Faculty learning community to bring international ag to classroom via technology

Amy Duke
September 06, 2018

UNIVERSITY PARK, Pa. — Imagine being on a rubber plantation in Malaysia, just a few feet away from a farmer as he prunes low-hanging branches on a rubber tree, or watching a food scientist at a cacao bean cooperative in Honduras as she demonstrates how cacao beans become chocolate.    

For students in Penn State's College of Agricultural Sciences, global lessons such as these are within reach, and not just through study-abroad opportunities. Thanks to technology, students can explore faraway places and see agriculture in action without leaving a classroom.

"Students who acquire knowledge and skills related to international agricultural practices and challenges are better positioned to tackle global problems such as food insecurity, gender inequality and poverty," said Melanie Miller-Foster, assistant teaching professor of international agriculture in the college's Office of International Programs.

"Our goal is to bring different corners of the world to University Park and provide all of our students with immersive, meaningful lessons in international agriculture," she said.

To that end, Miller-Foster and her colleague, Noel Habashy, instructor and adviser for the international agriculture minor, are spearheading a new "faculty learning community" — called Global Learning in Agriculture — comprised of faculty members who are interested in advancing global knowledge through new methodologies and technologies.

"Technology can break geographical, seasonal and language barriers," said Habashy, who recently used 360-degree video technology to transport — by way of the virtual highway — his Introduction to International Agriculture students to Costa Rica, where they observed Melvin, a smallholder coffee farmer, as he tended to his crops.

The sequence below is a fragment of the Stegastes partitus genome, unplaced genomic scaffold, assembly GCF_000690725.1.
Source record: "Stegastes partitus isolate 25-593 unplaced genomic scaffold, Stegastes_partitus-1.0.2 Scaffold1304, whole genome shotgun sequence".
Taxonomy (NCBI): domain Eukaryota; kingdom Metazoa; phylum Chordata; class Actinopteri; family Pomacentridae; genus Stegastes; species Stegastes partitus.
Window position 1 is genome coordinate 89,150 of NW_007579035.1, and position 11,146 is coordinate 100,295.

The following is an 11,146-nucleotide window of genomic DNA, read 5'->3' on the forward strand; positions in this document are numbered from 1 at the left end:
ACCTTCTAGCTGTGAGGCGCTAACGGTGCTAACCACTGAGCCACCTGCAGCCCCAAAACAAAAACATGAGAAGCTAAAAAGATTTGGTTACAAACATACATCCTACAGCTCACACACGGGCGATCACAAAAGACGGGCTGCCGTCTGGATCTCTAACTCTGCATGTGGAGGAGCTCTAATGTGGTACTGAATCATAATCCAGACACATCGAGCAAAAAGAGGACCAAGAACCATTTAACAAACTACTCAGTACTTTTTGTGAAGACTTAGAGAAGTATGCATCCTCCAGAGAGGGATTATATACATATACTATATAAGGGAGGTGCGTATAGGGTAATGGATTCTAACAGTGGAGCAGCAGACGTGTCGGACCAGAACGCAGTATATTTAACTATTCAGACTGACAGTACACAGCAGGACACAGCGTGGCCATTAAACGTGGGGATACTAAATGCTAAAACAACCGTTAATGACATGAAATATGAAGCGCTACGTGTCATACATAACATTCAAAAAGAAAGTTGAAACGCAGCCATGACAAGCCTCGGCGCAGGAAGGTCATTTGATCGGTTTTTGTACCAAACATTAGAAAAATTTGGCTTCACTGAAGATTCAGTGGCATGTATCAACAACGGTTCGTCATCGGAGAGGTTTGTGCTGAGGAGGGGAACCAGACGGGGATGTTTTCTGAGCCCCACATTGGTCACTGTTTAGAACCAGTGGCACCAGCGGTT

"We're eager to brainstorm with other faculty to see how we can enhance student learning by using technology new and old, from 360-degree video all the way to sticky notes and markers."

The Global Learning in Agriculture group is one of several that have received support from a new Penn State professional development program called "Teaching and Learning with Technology Faculty Learning Communities."

The initiative, supported by Penn State's Teaching and Learning with Technology program, brings together tenure-track and teaching faculty who want to explore a shared interest in an area that deals with teaching and learning and the use of technology at any Penn State campus, explained Stephanie Edel-Malizia, instructor designer for the program.

Faculty were invited to propose any idea related to teaching and learning with technology, with a particular emphasis on projects related to learning spaces, scholarship of teaching and learning, faculty professional development, data science, immersive experiences, and open educational resources. The Global Learning in Agriculture submission was among those selected to receive grant funding to help with implementation.

"We envision many benefits for faculty as part of the faculty learning communities, and each will have the ability to share out their findings from their work over the academic year," Edel-Malizia said. "Therefore, the benefits may also impact a larger group of faculty."

Miller-Foster and Habashy are inviting faculty who are interested in promoting student learning of global agriculture in their classes to join them at a kickoff luncheon set for noon on Sept. 14, at a location to be determined based on response. The group will meet on a regular basis to share ideas and create reusable learning objects to advance the teaching of global agriculture topics.

Those who want to attend should contact Miller-Foster at mjm727@psu.edu or 814-867-3831, or Habashy at noel@psu.edu or 814-865-8309, by Sept. 11.

  • global tech committee

    Students Matthew Poorman and Kate Campion use 360-degree video technology during a lesson in their Introduction to International Agriculture class.

    IMAGE: Penn State

(Media Contacts)

Last Updated September 06, 2018